Category: Back-Issue Gold

Comic Book Cover of the Week: Totally 80’s Wonder Man!

One of the greatest comic book artists of all time is unarguably Bill Sienkiewicz, to prove my point once again I’m posting a pretty mediocre one shot from 1986, with a simply stunning cover by Bill. Step aside Wonder Woman cuz here’s……..Wonder Man?! Yeah, here’s one of my favorite Avengers that simply never got enough love. Wonder Man was a mega strong kick ass dude who sported one of the coolest looks in the comics, nobody could sport that stylin’ red jacket any better! Also known as Simon Williams, he quit the Avengers to pursue an acting career something not many other superheroes would ever dare attempt. Originally a bad guy created by legendary villain Baron Zemo to take on The Avengers in 1964, Wonder Man ranks as one of the strongest Avengers too and Bill Sienkiewicz provides the character with his most glorious appearance on this  classic, forgotten piece of cover art!

 

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Comic Review: ‘LAST SONG’ #1 Is a Must For Anyone Who’s Been In a Band!

It seems Black Mask is at it again, releasing cool comic books! Yep ‘Last Song’ is out July 12th and it’s yet another excellent debut issue. There’s a lot of heart pumped into the story of Last Song and if you’ve ever played music and especially ever been in a band this one should really resonate. I spent a good portion of my life so far playing in bands, touring and dreaming at times of hitting it big. This awesome 64 page debut follows two guys who grow up together, learn to play music together and eventually attempt to give the rock n’ roll lifestyle a serious whirl. The two main characters Drew and Nicky have done pretty much everything together and decide to move out to L.A. in search of adventure instead of heading off to college to sign up for the mundane working grind. Nicky worries about his future, never being a kid again and states “I want to like what I’m doing so much that money doesn’t matter” as a teenager in the 80’s. He also lost his father at a young age to suicide which is sure to make this journey a bit more difficult down the road.

We follow the pair through high school and into their twenties as they finally attempt to patiently put together the perfect band. What I love about this book so far is how they portray the often epic journey of forming a band. I’ve seen comic books in the past try to hit the right notes on the topic but it’s never truly felt authentic in the approach. This however is a highly relatable story and it makes me wonder if writer Holly Interlandi has experience herself? It showcases the highs and lows of attempting a band, which is nearly identical to being in a one on one relationship with a lover. In the beginning it’s filled with excitement and passion but often times those initial feelings are hit with the realities of the world. Egos and personalities collide as time marches on.

This one captures the feelings of being in a band when the world is your oyster or at least that’s what we believed. It starts off giving us a look at what appears to be the band in the aftermath of a nasty break up. How could these two inseparable best friends have gotten to such a negative space in life? Well the first issue gives us a glimpse into the trouble that likely lies ahead and does so with a strong sense of melancholic urgency on the sidelines. There’s a lot to digest here as we get a pretty strong look into the characters hopes, dreams & impending fears.

‘Last Song’ has some serious substance to it, yeah I enjoyed the book’s extended length (ah..if only all single issue comic books were this long and meaningful), simply because I’m a bit tired of reading a new comic book that literally takes 5 minutes to breeze through that costs 4-5 bucks. It’s also got some excellent black & white artwork from Sally Cantirino as well that fit’s the book’s vibe immaculately. You get your money’s worth. I’m totally eager to check out what happens next here, to me a band breaking up can be just as devastating and heartbreaking as a split between lovers. So I’m curious where this all goes and just exactly what goes down. Check it out, even if you’ve never tried to rock your life away in a band, but if you have it’ll most definitely strike a familiar chord. A great read….the only bad thing about this is now I really wanna hear what their band sounds like!!!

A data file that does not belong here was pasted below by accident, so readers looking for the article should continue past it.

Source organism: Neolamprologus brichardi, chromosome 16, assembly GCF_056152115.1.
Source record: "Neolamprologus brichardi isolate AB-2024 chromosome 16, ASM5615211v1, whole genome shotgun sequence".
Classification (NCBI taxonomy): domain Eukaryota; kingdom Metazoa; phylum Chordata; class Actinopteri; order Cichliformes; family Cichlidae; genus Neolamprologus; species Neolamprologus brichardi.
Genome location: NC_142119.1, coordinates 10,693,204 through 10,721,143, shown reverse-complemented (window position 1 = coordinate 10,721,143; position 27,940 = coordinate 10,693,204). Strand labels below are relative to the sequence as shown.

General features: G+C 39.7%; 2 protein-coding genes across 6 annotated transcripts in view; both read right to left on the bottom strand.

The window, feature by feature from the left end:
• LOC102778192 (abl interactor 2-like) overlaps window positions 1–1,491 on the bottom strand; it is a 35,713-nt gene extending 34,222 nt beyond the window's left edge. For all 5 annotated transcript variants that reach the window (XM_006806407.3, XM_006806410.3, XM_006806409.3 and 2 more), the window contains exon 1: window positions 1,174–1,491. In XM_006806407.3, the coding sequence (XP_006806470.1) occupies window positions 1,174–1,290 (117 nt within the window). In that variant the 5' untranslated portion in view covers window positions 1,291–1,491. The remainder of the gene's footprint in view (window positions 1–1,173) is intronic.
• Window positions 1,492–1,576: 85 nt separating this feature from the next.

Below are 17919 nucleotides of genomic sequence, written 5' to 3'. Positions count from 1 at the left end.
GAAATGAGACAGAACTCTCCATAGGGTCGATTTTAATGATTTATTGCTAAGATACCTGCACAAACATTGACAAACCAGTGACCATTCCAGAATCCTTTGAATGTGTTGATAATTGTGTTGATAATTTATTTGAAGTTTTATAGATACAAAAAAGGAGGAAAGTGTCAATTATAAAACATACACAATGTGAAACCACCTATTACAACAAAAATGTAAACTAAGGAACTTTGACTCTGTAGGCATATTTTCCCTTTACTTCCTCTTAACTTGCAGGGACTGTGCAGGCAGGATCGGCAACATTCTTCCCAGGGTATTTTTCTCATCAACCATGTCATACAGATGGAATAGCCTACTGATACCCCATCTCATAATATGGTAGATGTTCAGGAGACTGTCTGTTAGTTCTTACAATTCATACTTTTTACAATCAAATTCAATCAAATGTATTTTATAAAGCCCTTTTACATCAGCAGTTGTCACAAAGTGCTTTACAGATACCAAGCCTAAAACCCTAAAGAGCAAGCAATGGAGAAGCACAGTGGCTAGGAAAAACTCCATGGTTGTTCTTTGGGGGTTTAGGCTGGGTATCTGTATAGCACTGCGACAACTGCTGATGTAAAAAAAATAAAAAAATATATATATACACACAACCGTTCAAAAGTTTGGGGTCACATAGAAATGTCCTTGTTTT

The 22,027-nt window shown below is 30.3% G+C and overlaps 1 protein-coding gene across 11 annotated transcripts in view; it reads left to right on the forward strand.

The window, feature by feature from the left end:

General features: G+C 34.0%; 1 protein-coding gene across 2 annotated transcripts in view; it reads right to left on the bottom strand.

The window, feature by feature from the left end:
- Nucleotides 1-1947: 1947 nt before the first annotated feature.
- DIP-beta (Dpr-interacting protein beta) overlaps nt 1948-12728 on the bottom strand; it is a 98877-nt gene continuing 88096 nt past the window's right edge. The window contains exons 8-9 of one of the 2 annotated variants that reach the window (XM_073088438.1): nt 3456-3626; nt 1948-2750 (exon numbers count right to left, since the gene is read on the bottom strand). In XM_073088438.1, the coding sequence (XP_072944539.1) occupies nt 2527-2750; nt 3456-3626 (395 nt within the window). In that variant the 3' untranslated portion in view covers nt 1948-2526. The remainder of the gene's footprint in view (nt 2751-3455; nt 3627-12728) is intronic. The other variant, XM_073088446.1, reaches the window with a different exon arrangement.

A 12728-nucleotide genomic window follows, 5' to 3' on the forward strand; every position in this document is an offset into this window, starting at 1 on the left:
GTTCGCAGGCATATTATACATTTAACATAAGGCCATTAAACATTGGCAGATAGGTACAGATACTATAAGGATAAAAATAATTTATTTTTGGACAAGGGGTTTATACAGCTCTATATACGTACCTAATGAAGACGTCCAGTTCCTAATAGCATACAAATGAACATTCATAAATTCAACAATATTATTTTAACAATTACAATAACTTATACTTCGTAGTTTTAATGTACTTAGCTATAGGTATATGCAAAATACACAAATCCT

Comic Cover of the Week: Wonder Woman vs. The Joker!

With all the excitement over the latest movie sensation that is Wonder Woman I thought it’d be cool to show off a couple of my favorite covers by the master himself Brian Bolland. It’s no secret that Bolland is easily one of the best comic book cover artists of all time and of course after his classic artwork in The Killing Joke it’s apparent no one can capture the clown prince of crime quite like he can. I dig these two Wonder Woman covers as well because it’s not every day that you see Diana facing off against The Joker.

The first one Wonder Woman #97 is from 1995

 

….and the second a bit more recent #41 from 2015.

 

A couple of my favorites!

Big Trouble In Little China: Remake or Sequel?!

I heard recently that John Carpenter is co-writing an official sequel comic book series to his classic “Big Trouble in Little China” called “Old Man Jack”. It’s set in 2020 and follows the further adventures of the now 60 year old Jack Burton as he once again does battle with evil forces looking to conquer the Earth. Coming this September, this new series from Boom! Studios is getting the internet talking about getting Carpenter to adapt the comic to the big screen by long time fans. Sounds like a god damn bonafide slam dunk huh?!

Well not so fast movie maniacs! What a lot of people have forgotten is that 20th Century Fox has been threatening all of us fans of the original movie with a remake starring Duane “The Rock” Johnson as the new Jack Burton. Now don’t get me wrong, I actually like The Rock, but when it comes to the choice of a sequel to ‘Big Trouble’ with Kurt Russell at the very least written by Carpenter, it’s a no brainer. At the very least, give us the damn sequel first!! You can always reboot that shit later. I’d hope at this point Hollywood gets the very simple fact that people want sequels (done with integrity mind you) for their favorite movies rather than another throw away, cookie cutter, “here today gone tomorrow” remakes of a cult classic they keep servin’ us up. It should be proof enough with sequels to Star Wars, Blade Runner & tv shows like Ash vs Evil Dead that prove people don’t really want a full on remake. They want the story to continue. The solution to the problem at hand is simple, just add Duane Johnson to the damn cast of the sequel, have him team up with Kurt Russell! DUH! Continue reading